Wednesday, July 1, 2009

New ETS grad school assessment

Success in graduate school is clearly not a matter of academic ability alone. In my observation at least, a good many other virtues or emotional dispositions shape whether a person completes graduate school, and in turn, how successful they are in their subsequent academic careers. Plenty of bright people end up leaving graduate school (or the profession) because they are not sufficiently creative, focused, or persistent, for example.

Now our friends at Educational Testing Service, who brought us the SAT, the GRE, the LSAT, and the other standardized tests, aim to identify those who have the personal characteristics to succeed in graduate school. Per the Los Angeles Times:

Is there a way to evaluate a student's drive, persistence, honesty and creativity? What is needed beyond college grades, test scores and traditional recommendation letters?

The Educational Testing Service says it has just the thing. The ETS, which runs the Graduate Record Examinations, will soon offer a supplemental assessment of graduate school applicants on those personal characteristics that could help students tackle advanced studies.

The new online system, called the Personal Potential Index, will ask faculty who know the students to rank them on a 1-5 scale for such attributes as communication skills, teamwork, resilience, organization and integrity. It asks 24 questions, including whether the candidate "produces novel ideas," "meets deadlines," "works well under stress" and "is worthy of trust from others."

So: is the aim of this assessment, assuming it's a good one, achievable? My recollection is that most graduate schools send evaluation forms to recommenders that ask similar questions about students. The hope (I guess) is that the ETS instrument will be more systematic or scientific. I'd be also be curious to know if anyone has ethical objections to this assessment: How would you feel about it if you were a candidate for grad school?


  1. Why wait that long? We can give toddlers the Marshmallow Experiment (see in which those who display more self control will achieve up to 218 points more on the SATs in adulthood! O.k., I'm being sarcastic.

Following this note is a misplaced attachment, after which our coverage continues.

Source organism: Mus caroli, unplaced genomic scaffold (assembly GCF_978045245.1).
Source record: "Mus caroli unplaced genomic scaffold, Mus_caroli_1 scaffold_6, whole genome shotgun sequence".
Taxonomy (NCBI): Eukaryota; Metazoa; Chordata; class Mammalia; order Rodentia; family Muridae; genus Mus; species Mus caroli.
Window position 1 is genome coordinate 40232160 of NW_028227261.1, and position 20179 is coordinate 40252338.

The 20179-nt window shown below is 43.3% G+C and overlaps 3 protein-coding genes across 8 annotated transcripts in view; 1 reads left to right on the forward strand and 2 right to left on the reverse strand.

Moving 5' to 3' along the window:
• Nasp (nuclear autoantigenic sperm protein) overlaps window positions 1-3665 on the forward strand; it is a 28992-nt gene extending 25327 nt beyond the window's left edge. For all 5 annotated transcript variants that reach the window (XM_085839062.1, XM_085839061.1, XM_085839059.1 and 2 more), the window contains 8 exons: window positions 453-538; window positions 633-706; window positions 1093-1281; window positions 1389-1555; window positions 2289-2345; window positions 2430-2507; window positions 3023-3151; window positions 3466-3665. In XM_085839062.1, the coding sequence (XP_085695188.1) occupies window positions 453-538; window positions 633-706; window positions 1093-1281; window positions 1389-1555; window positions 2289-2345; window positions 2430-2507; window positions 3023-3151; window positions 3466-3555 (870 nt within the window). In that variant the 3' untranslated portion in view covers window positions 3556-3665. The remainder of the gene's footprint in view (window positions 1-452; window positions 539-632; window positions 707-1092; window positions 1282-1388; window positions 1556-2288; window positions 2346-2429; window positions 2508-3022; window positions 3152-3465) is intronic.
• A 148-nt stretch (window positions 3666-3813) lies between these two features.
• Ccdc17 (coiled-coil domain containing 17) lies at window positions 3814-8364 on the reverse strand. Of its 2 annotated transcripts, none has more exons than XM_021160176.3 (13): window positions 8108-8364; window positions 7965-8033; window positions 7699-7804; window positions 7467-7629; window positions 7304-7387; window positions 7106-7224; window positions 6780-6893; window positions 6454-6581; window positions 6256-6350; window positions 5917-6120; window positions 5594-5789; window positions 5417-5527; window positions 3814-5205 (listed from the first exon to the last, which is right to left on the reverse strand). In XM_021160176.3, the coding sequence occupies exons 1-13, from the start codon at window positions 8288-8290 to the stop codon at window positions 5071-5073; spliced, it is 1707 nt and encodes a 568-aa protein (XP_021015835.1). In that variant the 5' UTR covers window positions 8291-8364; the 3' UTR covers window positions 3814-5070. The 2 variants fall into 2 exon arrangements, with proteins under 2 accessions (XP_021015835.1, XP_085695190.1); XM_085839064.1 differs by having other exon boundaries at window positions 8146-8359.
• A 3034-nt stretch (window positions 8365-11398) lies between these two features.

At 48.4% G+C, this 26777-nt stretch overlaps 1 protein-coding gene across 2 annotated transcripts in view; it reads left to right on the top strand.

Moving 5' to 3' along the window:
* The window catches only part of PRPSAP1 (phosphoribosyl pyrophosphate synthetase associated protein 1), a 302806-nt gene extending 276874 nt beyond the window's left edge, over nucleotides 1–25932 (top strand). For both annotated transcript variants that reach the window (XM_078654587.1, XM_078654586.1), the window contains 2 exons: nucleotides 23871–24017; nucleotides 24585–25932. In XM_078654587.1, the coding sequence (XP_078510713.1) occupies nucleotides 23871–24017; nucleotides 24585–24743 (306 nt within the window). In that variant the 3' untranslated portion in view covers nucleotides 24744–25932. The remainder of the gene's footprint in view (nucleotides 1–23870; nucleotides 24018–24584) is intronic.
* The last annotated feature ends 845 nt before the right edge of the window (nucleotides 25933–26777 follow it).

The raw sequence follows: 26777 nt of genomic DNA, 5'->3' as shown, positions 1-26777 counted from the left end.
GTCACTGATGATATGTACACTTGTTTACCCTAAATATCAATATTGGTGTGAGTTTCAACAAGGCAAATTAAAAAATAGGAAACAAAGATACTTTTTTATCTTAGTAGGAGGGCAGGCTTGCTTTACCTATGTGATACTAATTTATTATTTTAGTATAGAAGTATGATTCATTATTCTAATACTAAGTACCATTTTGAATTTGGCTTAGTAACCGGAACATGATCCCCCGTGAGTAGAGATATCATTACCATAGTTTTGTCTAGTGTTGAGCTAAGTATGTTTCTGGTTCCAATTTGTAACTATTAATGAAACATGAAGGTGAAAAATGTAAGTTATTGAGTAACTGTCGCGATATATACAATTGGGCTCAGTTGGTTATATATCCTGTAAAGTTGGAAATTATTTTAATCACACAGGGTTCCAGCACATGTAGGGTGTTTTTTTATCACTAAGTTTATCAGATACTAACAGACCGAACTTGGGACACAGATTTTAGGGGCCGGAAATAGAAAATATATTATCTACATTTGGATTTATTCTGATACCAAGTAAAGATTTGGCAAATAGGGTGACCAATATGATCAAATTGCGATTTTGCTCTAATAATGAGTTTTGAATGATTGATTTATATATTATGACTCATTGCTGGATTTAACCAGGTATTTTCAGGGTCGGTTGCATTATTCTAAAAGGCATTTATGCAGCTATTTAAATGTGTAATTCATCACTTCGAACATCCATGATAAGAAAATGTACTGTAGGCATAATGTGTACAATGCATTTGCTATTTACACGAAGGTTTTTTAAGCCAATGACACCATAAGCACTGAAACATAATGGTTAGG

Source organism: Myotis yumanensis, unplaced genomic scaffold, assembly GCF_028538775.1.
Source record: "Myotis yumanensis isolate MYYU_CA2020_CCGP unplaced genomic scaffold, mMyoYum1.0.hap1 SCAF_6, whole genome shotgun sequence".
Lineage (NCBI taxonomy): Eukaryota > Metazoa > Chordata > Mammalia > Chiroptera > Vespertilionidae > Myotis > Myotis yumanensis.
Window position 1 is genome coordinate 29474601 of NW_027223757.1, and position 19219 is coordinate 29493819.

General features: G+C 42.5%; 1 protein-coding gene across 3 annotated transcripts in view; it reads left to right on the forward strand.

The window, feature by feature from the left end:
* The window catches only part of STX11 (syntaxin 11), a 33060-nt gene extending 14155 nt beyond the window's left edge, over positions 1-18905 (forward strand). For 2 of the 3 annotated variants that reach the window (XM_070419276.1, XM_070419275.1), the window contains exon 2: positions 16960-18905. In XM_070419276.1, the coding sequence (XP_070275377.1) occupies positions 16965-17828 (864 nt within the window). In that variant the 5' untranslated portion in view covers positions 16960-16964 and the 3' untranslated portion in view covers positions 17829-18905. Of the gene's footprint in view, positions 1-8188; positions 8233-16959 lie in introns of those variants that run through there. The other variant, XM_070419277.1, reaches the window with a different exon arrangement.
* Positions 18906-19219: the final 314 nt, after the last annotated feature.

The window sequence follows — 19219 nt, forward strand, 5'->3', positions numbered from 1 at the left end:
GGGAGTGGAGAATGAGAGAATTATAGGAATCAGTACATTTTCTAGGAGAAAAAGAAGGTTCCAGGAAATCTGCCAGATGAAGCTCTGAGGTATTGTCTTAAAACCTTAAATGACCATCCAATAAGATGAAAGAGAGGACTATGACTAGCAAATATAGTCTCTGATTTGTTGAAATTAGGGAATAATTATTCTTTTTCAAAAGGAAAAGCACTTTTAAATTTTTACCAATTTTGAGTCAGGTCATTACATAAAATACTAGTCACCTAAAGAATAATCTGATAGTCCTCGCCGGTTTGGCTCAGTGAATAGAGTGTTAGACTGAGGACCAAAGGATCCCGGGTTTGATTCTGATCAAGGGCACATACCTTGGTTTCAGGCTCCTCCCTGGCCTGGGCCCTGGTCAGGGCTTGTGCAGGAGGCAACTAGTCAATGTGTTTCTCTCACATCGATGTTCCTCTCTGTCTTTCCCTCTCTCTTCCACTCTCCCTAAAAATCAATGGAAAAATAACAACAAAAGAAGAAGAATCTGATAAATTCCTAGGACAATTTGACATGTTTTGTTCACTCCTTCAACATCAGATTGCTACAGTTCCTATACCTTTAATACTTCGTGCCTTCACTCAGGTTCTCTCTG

My guess is that philosophy Ph.D. and M.A. programs won't pay attention to this data and that it means I have to take even more time to send tedious data to accompany my informative and meaningful letter. Why will programs ask us to fill them out if they aren't going to use it? Because it is usually the graduate school office and not the department itself that determines such things.

    In all seriousness, surely this is not a great assessment tool, based as it is on highly subjective judgments about extremely vague concepts that are at best folk psychological. ETS is a business and so I don't fault them for expanding their product line, but I think the customers ought to beware.

  2. You could always read their report to see if they've got the empirical results to back up their claims of validity, Becko. From their report, it doesn't look like they have a lot (but I only skimmed it). It will be a few years anyways before people take it seriously anywhere, given that people will be skeptical until results show that it's a very good predictor of future academic success (and not something that is dwarfed by careful consideration of letters of recommendation, writing samples, etc).

    Occasionally, tests like these are better predictors than individual assessments. For instance a psychiatrist might be, statistically, less reliable than a standardized test at assessing whether someone has a particular condition, even when the hunch by the psychiatrist is that the test is not accurate in a particular situation. In other words, even overriding the test when it's 'surely wrong' results in less accurate diagnoses than just always following it. I don't think many people are going to care about this personality test unless it has some gusto behind it, like those tests do, but I doubt it will be that helpful. Many philosophy departments don't even care about GRE scores (past a certain threshold), let alone a personality test. I suppose if this is better than the GRE it might become somewhat relevant, but I don't expect that to happen either.


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